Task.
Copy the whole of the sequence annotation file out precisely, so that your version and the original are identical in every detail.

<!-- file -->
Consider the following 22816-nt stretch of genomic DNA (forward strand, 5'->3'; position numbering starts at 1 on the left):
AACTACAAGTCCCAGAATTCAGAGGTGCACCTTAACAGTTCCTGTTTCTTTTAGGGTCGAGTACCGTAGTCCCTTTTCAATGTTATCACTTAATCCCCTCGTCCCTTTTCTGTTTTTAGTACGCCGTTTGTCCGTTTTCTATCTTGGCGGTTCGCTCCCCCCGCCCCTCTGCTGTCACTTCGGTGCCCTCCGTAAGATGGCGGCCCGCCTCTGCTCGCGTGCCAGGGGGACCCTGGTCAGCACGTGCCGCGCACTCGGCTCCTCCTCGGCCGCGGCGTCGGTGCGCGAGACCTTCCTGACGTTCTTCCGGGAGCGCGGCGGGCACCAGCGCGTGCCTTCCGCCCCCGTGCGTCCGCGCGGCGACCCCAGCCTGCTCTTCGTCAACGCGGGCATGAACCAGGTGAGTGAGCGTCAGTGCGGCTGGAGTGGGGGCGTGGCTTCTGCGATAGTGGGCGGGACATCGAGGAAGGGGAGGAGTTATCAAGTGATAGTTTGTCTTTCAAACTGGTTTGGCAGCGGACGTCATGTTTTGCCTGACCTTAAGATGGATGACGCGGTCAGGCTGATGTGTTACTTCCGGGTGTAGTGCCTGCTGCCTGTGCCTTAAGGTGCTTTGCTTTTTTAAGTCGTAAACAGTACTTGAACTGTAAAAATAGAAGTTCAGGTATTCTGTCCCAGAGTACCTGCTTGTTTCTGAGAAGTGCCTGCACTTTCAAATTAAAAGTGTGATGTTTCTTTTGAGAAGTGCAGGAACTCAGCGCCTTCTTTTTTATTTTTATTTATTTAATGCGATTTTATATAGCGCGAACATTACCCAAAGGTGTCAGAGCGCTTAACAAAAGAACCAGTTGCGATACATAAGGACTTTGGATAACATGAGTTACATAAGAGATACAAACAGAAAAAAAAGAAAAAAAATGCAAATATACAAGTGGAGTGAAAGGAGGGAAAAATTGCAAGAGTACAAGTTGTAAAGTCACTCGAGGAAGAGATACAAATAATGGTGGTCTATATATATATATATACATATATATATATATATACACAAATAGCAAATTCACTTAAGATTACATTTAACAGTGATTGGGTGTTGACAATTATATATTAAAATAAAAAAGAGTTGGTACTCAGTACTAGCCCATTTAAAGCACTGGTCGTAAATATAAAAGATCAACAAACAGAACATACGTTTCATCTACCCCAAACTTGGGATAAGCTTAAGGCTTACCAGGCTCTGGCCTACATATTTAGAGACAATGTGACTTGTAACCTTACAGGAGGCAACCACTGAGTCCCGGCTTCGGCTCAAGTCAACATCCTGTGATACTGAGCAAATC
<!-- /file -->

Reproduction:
Consider the following 22816-nt stretch of genomic DNA (forward strand, 5'->3'; position numbering starts at 1 on the left):
AACTACAAGTCCCAGAATTCAGAGGTGCACCTTAACAGTTCCTGTTTCTTTTAGGGTCGAGTACCGTAGTCCCTTTTCAATGTTATCACTTAATCCCCTCGTCCCTTTTCTGTTTTTAGTACGCCGTTTGTCCGTTTTCTATCTTGGCGGTTCGCTCCCCCCGCCCCTCTGCTGTCACTTCGGTGCCCTCCGTAAGATGGCGGCCCGCCTCTGCTCGCGTGCCAGGGGGACCCTGGTCAGCACGTGCCGCGCACTCGGCTCCTCCTCGGCCGCGGCGTCGGTGCGCGAGACCTTCCTGACGTTCTTCCGGGAGCGCGGCGGGCACCAGCGCGTGCCTTCCGCCCCCGTGCGTCCGCGCGGCGACCCCAGCCTGCTCTTCGTCAACGCGGGCATGAACCAGGTGAGTGAGCGTCAGTGCGGCTGGAGTGGGGGCGTGGCTTCTGCGATAGTGGGCGGGACATCGAGGAAGGGGAGGAGTTATCAAGTGATAGTTTGTCTTTCAAACTGGTTTGGCAGCGGACGTCATGTTTTGCCTGACCTTAAGATGGATGACGCGGTCAGGCTGATGTGTTACTTCCGGGTGTAGTGCCTGCTGCCTGTGCCTTAAGGTGCTTTGCTTTTTTAAGTCGTAAACAGTACTTGAACTGTAAAAATAGAAGTTCAGGTATTCTGTCCCAGAGTACCTGCTTGTTTCTGAGAAGTGCCTGCACTTTCAAATTAAAAGTGTGATGTTTCTTTTGAGAAGTGCAGGAACTCAGCGCCTTCTTTTTTATTTTTATTTATTTAATGCGATTTTATATAGCGCGAACATTACCCAAAGGTGTCAGAGCGCTTAACAAAAGAACCAGTTGCGATACATAAGGACTTTGGATAACATGAGTTACATAAGAGATACAAACAGAAAAAAAAGAAAAAAAATGCAAATATACAAGTGGAGTGAAAGGAGGGAAAAATTGCAAGAGTACAAGTTGTAAAGTCACTCGAGGAAGAGATACAAATAATGGTGGTCTATATATATATATATACATATATATATATATATACACAAATAGCAAATTCACTTAAGATTACATTTAACAGTGATTGGGTGTTGACAATTATATATTAAAATAAAAAAGAGTTGGTACTCAGTACTAGCCCATTTAAAGCACTGGTCGTAAATATAAAAGATCAACAAACAGAACATACGTTTCATCTACCCCAAACTTGGGATAAGCTTAAGGCTTACCAGGCTCTGGCCTACATATTTAGAGACAATGTGACTTGTAACCTTACAGGAGGCAACCACTGAGTCCCGGCTTCGGCTCAAGTCAACATCCTGTGATACTGAGCAAATC